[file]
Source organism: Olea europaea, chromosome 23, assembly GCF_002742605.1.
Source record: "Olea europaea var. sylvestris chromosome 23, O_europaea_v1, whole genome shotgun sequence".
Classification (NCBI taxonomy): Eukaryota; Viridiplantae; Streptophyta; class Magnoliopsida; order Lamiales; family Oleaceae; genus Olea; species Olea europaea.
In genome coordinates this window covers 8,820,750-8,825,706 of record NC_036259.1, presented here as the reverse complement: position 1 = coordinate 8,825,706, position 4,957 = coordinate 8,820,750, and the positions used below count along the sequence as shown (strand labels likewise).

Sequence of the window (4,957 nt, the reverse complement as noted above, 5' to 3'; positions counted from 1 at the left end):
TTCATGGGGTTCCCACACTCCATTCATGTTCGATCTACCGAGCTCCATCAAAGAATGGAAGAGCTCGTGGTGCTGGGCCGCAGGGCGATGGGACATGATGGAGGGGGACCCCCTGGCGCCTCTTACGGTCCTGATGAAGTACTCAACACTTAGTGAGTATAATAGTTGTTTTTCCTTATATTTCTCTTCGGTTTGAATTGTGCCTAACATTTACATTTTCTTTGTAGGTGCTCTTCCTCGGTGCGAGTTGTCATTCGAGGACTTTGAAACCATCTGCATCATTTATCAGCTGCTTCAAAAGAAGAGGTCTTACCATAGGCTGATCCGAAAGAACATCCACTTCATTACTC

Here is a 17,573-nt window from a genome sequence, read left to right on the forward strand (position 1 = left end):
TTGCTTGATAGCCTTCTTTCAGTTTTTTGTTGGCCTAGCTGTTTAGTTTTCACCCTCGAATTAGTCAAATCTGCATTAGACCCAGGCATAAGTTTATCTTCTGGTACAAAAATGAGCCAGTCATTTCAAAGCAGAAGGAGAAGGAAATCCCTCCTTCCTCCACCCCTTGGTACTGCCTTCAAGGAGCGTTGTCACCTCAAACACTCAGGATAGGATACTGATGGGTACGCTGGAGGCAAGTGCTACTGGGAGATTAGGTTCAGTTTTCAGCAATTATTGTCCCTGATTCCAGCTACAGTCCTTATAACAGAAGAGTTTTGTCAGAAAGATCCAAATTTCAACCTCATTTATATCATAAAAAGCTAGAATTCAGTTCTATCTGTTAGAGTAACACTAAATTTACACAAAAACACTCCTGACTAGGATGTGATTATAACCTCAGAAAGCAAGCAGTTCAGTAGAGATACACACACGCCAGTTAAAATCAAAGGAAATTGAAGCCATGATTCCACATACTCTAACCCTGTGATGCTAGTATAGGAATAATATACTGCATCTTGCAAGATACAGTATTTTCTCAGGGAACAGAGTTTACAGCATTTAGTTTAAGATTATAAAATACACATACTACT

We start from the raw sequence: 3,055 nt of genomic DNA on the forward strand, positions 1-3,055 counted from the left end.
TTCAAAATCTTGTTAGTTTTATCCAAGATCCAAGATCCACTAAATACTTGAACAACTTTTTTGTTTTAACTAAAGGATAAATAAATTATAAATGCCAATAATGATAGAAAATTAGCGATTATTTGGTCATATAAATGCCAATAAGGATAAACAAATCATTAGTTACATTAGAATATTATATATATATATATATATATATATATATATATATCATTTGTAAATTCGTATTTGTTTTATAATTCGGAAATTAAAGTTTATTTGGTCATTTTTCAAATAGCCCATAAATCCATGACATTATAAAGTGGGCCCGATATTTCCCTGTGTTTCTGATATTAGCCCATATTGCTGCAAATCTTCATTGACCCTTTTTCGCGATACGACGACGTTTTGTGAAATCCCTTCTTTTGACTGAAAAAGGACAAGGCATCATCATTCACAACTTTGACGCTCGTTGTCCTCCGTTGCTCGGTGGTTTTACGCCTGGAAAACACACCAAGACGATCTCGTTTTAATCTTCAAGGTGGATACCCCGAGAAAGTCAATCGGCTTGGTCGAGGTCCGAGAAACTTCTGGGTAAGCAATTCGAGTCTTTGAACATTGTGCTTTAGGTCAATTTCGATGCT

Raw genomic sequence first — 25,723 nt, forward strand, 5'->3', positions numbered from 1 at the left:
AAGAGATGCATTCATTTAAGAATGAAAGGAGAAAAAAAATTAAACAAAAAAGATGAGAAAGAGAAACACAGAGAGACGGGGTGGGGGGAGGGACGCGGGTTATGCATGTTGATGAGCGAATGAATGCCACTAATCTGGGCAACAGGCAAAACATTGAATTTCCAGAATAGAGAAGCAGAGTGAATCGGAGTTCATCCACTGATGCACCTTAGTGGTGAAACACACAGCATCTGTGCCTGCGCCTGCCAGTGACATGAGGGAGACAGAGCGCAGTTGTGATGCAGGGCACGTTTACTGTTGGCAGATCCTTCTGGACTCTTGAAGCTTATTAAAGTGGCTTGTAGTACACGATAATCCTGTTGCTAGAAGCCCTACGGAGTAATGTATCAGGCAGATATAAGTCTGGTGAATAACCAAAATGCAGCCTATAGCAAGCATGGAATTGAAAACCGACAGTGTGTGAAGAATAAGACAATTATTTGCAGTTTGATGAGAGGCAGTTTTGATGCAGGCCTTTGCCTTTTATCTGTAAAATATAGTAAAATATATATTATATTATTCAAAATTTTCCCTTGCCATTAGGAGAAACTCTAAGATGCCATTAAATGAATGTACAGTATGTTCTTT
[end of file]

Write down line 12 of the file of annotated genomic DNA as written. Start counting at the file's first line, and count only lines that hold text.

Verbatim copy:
AAGAGATGCATTCATTTAAGAATGAAAGGAGAAAAAAAATTAAACAAAAAAGATGAGAAAGAGAAACACAGAGAGACGGGGTGGGGGGAGGGACGCGGGTTATGCATGTTGATGAGCGAATGAATGCCACTAATCTGGGCAACAGGCAAAACATTGAATTTCCAGAATAGAGAAGCAGAGTGAATCGGAGTTCATCCACTGATGCACCTTAGTGGTGAAACACACAGCATCTGTGCCTGCGCCTGCCAGTGACATGAGGGAGACAGAGCGCAGTTGTGATGCAGGGCACGTTTACTGTTGGCAGATCCTTCTGGACTCTTGAAGCTTATTAAAGTGGCTTGTAGTACACGATAATCCTGTTGCTAGAAGCCCTACGGAGTAATGTATCAGGCAGATATAAGTCTGGTGAATAACCAAAATGCAGCCTATAGCAAGCATGGAATTGAAAACCGACAGTGTGTGAAGAATAAGACAATTATTTGCAGTTTGATGAGAGGCAGTTTTGATGCAGGCCTTTGCCTTTTATCTGTAAAATATAGTAAAATATATATTATATTATTCAAAATTTTCCCTTGCCATTAGGAGAAACTCTAAGATGCCATTAAATGAATGTACAGTATGTTCTTT